There is also nothing wrong with a second-hand car. A car that is brand new and super economical is of course fantastic. But the production, transport and pollution that comes with it are not always good for the environment. For example, the pressure on raw materials such as copper and cobalt mining is very high. The innovation of new, efficient and electric cars is certainly important, but do not exchange your car until it is finished. Good for your wallet! How about carpooling to and from work. Saves a lot of gas, less traffic jams if we all do it and finding a parking spot is easier. And it is fun too. Oh and by the way, driving less is of course great. Go by bicycle or public transport more often.
By living smaller, you save space, electricity and you don’t have to heat as much in winter. You don’t have to fill space that you don’t have with things you don’t need. In addition, you do not have to clean and maintain as much. This mainly saves time but also money. I only see benefits.
Green energy company
When making the next yearly switch, pay attention to the energy company you are signing up for. Look up where the electricity comes from at the company where you want to buy your electricity. Is it green electricity or gray? Does it come from your country or are the certificates obtained from abroad? Does the energy company burn biomass? In biomass combustion, trees are cut down and shredded and then burned. This is green energy because new trees can be planted. I myself make sure that I do not buy this form of “green” energy. I think it is important that I do not support these kinds of “green” initiatives. Dutch green electricity is not at all (much) more expensive than gray electricity. Especially if you use little power or have solar panels, it does not matter in terms of costs. It does in terms of sustainability.
Plant based diet
If you are aware of your impact on the environment, you cannot ignore it than the cheap meats and the battery cage eggs. Switching to organic variants is a lot more expensive. The switch to vegetarian or vegetable is even more expensive. At least, that’s what a lot of people think. This is a big misconception! Imagine that half a kilo of organic minced meat, good for four people, quickly exceeds 5 euros. A block of tofu for four people costs about one euro. I always add an onion, some ginger, garlic and soy sauce to flavor it. This still remains well below 5 euros for four people. And a kilo of organic cheese quickly costs 15 euros. How many sandwiches with hummus with slices of tomato and cucumber can you spread with that? No less tasty with a pinch of pepper.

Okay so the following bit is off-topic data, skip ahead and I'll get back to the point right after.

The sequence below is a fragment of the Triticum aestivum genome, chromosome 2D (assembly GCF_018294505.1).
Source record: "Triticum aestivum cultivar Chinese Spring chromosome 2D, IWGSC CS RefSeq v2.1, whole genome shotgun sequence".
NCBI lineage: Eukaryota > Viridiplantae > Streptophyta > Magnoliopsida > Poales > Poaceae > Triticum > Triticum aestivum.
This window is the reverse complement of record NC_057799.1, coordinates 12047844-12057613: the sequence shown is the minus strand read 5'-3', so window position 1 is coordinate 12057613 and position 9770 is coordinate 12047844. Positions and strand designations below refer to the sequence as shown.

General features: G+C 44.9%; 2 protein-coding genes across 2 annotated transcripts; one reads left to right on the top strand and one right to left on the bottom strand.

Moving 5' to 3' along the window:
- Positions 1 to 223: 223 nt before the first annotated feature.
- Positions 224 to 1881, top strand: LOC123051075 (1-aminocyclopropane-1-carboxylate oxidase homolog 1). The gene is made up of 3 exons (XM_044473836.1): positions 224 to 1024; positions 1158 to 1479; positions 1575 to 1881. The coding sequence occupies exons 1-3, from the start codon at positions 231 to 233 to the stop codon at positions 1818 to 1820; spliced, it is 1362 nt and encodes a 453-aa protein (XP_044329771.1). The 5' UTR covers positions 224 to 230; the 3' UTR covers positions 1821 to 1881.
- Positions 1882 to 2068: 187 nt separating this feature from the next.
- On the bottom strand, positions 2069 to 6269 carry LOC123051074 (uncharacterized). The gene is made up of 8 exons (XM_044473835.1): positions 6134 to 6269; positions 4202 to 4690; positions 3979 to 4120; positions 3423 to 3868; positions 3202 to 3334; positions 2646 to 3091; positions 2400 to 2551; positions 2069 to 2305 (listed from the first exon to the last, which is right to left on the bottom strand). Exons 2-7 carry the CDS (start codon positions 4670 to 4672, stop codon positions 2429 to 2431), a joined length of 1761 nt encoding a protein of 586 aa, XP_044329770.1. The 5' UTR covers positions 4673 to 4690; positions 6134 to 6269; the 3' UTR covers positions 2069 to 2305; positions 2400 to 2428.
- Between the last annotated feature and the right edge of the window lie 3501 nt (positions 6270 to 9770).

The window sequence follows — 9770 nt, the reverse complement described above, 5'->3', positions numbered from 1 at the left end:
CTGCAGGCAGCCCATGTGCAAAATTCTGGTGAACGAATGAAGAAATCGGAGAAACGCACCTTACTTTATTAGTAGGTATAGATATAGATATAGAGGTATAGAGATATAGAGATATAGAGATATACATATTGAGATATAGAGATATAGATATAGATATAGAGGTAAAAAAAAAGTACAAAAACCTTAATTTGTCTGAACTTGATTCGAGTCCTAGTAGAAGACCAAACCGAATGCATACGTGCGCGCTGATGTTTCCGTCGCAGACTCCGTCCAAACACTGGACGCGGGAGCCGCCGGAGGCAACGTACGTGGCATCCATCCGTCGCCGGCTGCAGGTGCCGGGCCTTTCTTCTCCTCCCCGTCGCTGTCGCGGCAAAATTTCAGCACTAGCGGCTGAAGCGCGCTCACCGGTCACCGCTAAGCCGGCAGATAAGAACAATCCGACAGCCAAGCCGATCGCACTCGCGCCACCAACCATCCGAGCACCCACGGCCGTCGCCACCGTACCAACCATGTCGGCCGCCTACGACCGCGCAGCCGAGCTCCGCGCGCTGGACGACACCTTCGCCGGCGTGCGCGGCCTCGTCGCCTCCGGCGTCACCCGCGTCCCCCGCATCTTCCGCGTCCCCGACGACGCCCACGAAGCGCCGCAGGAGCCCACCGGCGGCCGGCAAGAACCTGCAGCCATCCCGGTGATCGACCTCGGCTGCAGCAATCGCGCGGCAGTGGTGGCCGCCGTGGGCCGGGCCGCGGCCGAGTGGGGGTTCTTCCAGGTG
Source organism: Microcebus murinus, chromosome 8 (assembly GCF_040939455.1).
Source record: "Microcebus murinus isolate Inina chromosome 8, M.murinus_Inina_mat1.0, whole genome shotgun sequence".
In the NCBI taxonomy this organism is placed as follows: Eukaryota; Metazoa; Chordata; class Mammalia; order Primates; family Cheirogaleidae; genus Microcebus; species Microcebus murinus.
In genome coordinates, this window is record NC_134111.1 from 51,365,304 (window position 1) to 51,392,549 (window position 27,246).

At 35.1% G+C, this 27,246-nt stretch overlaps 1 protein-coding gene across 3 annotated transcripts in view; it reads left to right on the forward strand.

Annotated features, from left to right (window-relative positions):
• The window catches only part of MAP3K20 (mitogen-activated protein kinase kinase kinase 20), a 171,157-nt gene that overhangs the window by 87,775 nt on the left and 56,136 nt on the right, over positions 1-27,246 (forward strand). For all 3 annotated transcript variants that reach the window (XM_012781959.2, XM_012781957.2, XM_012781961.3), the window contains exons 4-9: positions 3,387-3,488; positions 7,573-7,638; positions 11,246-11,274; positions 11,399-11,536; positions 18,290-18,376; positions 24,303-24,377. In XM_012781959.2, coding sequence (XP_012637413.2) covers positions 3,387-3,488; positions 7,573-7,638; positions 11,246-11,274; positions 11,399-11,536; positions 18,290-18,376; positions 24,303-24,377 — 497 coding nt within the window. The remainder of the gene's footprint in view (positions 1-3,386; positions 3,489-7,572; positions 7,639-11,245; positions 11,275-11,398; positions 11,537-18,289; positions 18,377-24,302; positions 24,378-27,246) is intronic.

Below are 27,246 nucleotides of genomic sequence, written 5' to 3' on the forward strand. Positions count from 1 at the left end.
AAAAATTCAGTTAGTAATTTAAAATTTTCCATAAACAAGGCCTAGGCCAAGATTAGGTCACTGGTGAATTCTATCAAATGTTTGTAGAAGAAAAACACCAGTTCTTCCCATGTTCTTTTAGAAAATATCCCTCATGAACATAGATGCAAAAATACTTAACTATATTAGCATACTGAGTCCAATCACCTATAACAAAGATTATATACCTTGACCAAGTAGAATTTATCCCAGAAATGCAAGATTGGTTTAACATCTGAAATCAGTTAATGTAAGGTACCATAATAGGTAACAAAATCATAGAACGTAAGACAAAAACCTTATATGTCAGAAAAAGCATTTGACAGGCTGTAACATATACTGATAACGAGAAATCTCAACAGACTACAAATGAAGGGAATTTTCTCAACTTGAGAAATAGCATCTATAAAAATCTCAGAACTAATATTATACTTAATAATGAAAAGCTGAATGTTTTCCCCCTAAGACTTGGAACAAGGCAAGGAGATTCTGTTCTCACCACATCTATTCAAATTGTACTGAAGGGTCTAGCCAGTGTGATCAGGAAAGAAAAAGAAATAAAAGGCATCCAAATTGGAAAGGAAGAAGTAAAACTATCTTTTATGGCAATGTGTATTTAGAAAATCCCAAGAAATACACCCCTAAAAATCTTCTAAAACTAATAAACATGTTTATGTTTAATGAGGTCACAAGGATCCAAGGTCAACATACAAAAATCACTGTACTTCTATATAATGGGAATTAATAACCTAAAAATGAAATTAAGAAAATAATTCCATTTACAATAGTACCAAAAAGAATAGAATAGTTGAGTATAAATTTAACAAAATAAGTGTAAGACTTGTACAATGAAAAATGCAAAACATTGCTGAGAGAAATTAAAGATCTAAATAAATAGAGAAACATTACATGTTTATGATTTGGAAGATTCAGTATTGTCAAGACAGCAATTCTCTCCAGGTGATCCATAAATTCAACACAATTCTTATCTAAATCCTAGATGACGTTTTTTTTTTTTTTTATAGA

This tip is partly good for your wallet. It is certainly good for the environment. Create your own vegetable garden! I understand that not everyone has the time and space for this. But believe me, I really have a post stamp sized garden and you will be surprised what kind of production can be made there. It can be expensive to set up. For example, you need seeds and soil and possibly pots. The benefits for the environment are certainly there. This saves transport, packaging and pesticides if you grow your own fruit and vegetables. If you include your own labor costs it is not so profitable anymore but this hobby will teach you a lot about plants, nature and where your food comes from. Additional advantage: Your own food is much tastier anyway!
You can keep an eye on my dear diary series for updates on my vegetable garden. There is an update of the garden every month.
Do you have any more examples of things that are good for your wallet and the environment? Please share them!
Until next time!